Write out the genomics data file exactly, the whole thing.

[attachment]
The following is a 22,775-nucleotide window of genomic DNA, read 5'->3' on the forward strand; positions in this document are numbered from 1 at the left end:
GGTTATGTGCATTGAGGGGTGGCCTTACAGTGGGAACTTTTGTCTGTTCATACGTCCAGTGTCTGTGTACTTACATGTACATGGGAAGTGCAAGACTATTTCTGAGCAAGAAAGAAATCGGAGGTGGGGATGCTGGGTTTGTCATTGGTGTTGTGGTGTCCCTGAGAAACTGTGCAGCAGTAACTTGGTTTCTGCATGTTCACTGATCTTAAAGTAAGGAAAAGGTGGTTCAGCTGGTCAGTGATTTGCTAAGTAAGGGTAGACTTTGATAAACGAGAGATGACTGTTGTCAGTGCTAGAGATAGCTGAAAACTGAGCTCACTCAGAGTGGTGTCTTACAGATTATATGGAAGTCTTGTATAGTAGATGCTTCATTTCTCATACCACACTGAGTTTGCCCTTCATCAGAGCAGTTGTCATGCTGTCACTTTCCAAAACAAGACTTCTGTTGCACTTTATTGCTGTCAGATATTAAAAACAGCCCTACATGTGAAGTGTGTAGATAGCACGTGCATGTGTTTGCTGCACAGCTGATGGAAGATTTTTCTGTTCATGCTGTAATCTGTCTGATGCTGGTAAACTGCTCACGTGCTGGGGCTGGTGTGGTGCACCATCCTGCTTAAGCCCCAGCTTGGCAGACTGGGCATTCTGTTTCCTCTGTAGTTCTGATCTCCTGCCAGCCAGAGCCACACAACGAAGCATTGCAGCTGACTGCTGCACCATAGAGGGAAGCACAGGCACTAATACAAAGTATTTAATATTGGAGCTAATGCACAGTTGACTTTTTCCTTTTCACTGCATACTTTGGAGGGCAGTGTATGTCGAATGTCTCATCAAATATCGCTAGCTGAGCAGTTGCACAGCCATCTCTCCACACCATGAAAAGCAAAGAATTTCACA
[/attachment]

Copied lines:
The following is a 22,775-nucleotide window of genomic DNA, read 5'->3' on the forward strand; positions in this document are numbered from 1 at the left end:
GGTTATGTGCATTGAGGGGTGGCCTTACAGTGGGAACTTTTGTCTGTTCATACGTCCAGTGTCTGTGTACTTACATGTACATGGGAAGTGCAAGACTATTTCTGAGCAAGAAAGAAATCGGAGGTGGGGATGCTGGGTTTGTCATTGGTGTTGTGGTGTCCCTGAGAAACTGTGCAGCAGTAACTTGGTTTCTGCATGTTCACTGATCTTAAAGTAAGGAAAAGGTGGTTCAGCTGGTCAGTGATTTGCTAAGTAAGGGTAGACTTTGATAAACGAGAGATGACTGTTGTCAGTGCTAGAGATAGCTGAAAACTGAGCTCACTCAGAGTGGTGTCTTACAGATTATATGGAAGTCTTGTATAGTAGATGCTTCATTTCTCATACCACACTGAGTTTGCCCTTCATCAGAGCAGTTGTCATGCTGTCACTTTCCAAAACAAGACTTCTGTTGCACTTTATTGCTGTCAGATATTAAAAACAGCCCTACATGTGAAGTGTGTAGATAGCACGTGCATGTGTTTGCTGCACAGCTGATGGAAGATTTTTCTGTTCATGCTGTAATCTGTCTGATGCTGGTAAACTGCTCACGTGCTGGGGCTGGTGTGGTGCACCATCCTGCTTAAGCCCCAGCTTGGCAGACTGGGCATTCTGTTTCCTCTGTAGTTCTGATCTCCTGCCAGCCAGAGCCACACAACGAAGCATTGCAGCTGACTGCTGCACCATAGAGGGAAGCACAGGCACTAATACAAAGTATTTAATATTGGAGCTAATGCACAGTTGACTTTTTCCTTTTCACTGCATACTTTGGAGGGCAGTGTATGTCGAATGTCTCATCAAATATCGCTAGCTGAGCAGTTGCACAGCCATCTCTCCACACCATGAAAAGCAAAGAATTTCACA